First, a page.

Avoiding a Future Meltdown
General accountability principles, from some leading experts
As the global economy continues to reel, the key question is how to prevent a crash from happening again. Accountability is key, experts agree, and HLS faculty have been quoted daily in newspapers and online over the past few months on how to keep the economy out of trouble in the future. What reforms are needed to ensure that this doesn’t happen again? The Bulletin asked that question of HLS faculty deeply involved in understanding and solving the crisis.
Professor Lucian Bebchuk LL.M. ’80 S.J.D. ’84, director, HLS Program on Corporate Governance:
Illustrations by Stephen Savage
Two areas that call for reforms are executive compensation and shareholder rights. In our 2004 book, “Pay without Performance: The Unfulfilled Promise of Executive Compensation,” Jesse Fried and I analyzed how executive compensation practices distort the incentives of executives. Recent events have highlighted how costly such distortions can be. Compensation arrangements should be structured carefully to provide executives with strong incentives to maximize long-term shareholder value and avoid the taking of excessive risks.
In addition, we should seek to make boards more accountable to shareholders. To this end, directors should be not only independent of management but also dependent on shareholders. To this end, shareholder rights should be strengthened: Corporate arrangements should facilitate shareholders’ ability to replace directors and to shape the governance arrangements regulating their firms.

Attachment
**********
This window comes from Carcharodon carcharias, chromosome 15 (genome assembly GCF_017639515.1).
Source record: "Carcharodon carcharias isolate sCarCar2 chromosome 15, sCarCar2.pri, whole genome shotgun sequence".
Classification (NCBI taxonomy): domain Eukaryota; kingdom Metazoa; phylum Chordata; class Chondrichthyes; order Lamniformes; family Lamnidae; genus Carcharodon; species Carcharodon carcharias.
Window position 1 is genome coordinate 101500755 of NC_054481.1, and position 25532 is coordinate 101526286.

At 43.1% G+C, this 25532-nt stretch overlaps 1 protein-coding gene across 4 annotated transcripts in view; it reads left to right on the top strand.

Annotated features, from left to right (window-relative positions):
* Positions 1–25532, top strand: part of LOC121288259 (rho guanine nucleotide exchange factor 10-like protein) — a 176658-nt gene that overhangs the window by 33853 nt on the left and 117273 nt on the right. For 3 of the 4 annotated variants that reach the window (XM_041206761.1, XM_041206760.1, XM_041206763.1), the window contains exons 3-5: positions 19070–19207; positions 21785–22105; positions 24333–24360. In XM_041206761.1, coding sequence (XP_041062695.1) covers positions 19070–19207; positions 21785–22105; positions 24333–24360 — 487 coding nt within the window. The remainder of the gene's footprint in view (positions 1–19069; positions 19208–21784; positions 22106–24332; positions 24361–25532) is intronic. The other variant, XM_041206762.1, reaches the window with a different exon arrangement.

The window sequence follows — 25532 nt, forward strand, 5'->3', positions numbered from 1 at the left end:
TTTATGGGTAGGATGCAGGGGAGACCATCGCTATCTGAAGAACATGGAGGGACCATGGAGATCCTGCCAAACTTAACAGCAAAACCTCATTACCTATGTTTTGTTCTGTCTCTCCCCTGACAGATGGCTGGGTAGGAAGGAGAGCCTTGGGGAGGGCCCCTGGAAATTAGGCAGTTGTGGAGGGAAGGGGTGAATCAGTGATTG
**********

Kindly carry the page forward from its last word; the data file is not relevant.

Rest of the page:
Note: Jesse Fried ’92 will join the HLS faculty in the fall as a professor of law, coming from the University of California, Berkeley, School of Law.
Professor Howell Jackson ’82, acting dean of HLS:
We need regulatory reform to modernize the oversight of the financial industry to reflect the reality that financial risk is generated in many different parts of the economy now. The regulatory structure needs to be consolidated and given expanded jurisdiction to monitor those risks and intervene effectively when problems arise. That means discarding the traditional sectors of banking, securities and insurance; giving broad oversight powers to a consolidated agency; and reserving the Federal Reserve Board’s jurisdiction to policies that focus on systemic risk. And consumer financial protection has got to be the subject of a specific organization rather than having that responsibility divided up into many different parts of the federal supervisory apparatus. This is a substantial challenge that may take several years to fully implement, but now is the time we need to start down that path to develop a framework that will result in a modern regulatory structure. I do think it can be done.
Professor Hal S. Scott, director, HLS Program on International Financial Systems: